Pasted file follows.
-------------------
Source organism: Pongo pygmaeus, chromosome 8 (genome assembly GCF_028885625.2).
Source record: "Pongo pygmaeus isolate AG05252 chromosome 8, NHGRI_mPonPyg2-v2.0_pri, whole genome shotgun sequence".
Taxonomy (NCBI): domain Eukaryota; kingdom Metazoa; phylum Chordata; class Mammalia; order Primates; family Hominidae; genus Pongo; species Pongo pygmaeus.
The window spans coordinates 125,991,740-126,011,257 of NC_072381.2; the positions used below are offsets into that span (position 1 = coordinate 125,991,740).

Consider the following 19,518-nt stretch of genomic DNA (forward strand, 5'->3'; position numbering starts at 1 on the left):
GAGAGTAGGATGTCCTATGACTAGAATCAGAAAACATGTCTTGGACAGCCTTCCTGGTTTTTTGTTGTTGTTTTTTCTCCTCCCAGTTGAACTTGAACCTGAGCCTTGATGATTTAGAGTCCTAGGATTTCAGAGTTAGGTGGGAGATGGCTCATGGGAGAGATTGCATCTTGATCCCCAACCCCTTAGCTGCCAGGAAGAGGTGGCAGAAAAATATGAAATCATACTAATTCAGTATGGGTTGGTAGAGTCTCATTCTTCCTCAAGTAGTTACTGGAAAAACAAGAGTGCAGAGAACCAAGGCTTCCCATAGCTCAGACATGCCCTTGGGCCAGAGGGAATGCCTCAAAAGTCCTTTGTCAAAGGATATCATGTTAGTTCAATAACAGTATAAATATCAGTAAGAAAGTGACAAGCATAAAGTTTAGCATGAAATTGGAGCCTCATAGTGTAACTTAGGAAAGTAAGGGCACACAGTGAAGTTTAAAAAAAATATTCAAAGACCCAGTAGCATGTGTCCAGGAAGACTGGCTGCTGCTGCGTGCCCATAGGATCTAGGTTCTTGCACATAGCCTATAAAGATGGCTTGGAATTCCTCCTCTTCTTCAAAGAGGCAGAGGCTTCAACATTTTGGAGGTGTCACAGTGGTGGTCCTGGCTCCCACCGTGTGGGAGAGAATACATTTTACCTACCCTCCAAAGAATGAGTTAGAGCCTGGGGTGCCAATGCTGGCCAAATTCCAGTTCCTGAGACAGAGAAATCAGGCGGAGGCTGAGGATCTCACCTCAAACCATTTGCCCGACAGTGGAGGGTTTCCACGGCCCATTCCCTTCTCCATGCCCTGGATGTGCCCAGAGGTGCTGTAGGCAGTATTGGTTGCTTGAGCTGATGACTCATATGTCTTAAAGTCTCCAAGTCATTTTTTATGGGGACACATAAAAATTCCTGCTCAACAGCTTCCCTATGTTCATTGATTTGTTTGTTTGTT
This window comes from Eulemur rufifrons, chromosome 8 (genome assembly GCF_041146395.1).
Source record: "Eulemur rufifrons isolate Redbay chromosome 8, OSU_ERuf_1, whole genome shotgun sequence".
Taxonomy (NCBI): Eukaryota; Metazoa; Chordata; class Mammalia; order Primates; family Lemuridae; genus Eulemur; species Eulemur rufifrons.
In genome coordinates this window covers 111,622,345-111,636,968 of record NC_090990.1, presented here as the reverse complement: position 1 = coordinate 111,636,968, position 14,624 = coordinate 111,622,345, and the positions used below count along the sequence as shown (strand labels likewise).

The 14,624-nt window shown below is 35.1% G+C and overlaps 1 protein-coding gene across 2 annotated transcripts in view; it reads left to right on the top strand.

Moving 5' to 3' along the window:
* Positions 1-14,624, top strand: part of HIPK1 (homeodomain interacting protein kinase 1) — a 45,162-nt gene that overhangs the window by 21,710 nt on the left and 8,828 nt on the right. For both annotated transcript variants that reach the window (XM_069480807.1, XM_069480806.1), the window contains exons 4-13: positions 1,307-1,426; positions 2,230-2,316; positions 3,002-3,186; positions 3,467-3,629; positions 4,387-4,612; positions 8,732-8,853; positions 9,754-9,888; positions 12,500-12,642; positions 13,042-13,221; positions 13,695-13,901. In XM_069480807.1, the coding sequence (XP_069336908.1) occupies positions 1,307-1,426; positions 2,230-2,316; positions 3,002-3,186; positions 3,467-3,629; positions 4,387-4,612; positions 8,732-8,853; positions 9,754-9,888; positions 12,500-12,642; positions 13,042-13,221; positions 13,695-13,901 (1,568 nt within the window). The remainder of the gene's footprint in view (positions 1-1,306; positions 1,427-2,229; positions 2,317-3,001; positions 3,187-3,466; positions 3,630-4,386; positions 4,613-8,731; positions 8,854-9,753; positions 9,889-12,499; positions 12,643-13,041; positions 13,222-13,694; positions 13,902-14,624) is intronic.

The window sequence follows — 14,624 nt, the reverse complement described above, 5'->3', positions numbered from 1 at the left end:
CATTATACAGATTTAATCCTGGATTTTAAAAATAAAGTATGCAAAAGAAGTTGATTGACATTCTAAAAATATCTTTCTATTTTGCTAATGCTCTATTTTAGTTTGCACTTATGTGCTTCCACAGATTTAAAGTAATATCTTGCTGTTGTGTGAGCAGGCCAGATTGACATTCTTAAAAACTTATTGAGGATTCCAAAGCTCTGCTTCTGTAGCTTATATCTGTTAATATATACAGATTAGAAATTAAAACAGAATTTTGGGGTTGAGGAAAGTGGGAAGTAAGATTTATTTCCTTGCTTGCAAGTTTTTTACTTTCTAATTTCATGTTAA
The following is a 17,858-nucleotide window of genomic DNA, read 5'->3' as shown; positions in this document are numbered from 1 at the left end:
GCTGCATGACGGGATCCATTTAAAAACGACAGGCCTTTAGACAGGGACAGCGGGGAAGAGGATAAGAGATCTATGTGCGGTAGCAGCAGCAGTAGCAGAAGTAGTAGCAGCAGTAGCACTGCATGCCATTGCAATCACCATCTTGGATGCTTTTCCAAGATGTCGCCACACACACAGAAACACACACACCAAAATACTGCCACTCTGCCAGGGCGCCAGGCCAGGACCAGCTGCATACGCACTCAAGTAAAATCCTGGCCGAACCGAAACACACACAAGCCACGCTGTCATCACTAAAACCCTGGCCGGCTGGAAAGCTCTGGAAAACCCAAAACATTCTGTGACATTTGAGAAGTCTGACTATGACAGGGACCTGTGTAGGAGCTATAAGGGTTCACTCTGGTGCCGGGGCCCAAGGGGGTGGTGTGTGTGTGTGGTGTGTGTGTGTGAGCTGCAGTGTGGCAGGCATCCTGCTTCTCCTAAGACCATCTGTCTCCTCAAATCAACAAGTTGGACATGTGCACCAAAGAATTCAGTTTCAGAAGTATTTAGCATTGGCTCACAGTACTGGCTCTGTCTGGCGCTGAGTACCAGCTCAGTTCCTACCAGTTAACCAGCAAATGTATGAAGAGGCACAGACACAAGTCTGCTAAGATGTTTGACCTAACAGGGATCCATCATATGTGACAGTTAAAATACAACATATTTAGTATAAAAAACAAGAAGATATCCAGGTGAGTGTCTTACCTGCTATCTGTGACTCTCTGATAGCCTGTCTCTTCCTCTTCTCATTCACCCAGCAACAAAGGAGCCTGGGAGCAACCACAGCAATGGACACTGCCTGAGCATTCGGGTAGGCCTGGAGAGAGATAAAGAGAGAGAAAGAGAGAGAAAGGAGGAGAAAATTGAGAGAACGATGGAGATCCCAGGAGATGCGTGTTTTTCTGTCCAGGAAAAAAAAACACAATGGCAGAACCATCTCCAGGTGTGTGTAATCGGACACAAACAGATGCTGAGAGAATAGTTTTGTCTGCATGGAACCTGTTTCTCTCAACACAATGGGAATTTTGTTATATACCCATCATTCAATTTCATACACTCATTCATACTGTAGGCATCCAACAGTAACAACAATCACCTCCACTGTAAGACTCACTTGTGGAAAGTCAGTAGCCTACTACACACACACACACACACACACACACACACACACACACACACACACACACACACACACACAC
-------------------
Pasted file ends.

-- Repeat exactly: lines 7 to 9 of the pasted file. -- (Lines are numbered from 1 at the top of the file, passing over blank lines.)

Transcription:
This window comes from Eulemur rufifrons, chromosome 8 (genome assembly GCF_041146395.1).
Source record: "Eulemur rufifrons isolate Redbay chromosome 8, OSU_ERuf_1, whole genome shotgun sequence".
Taxonomy (NCBI): Eukaryota; Metazoa; Chordata; class Mammalia; order Primates; family Lemuridae; genus Eulemur; species Eulemur rufifrons.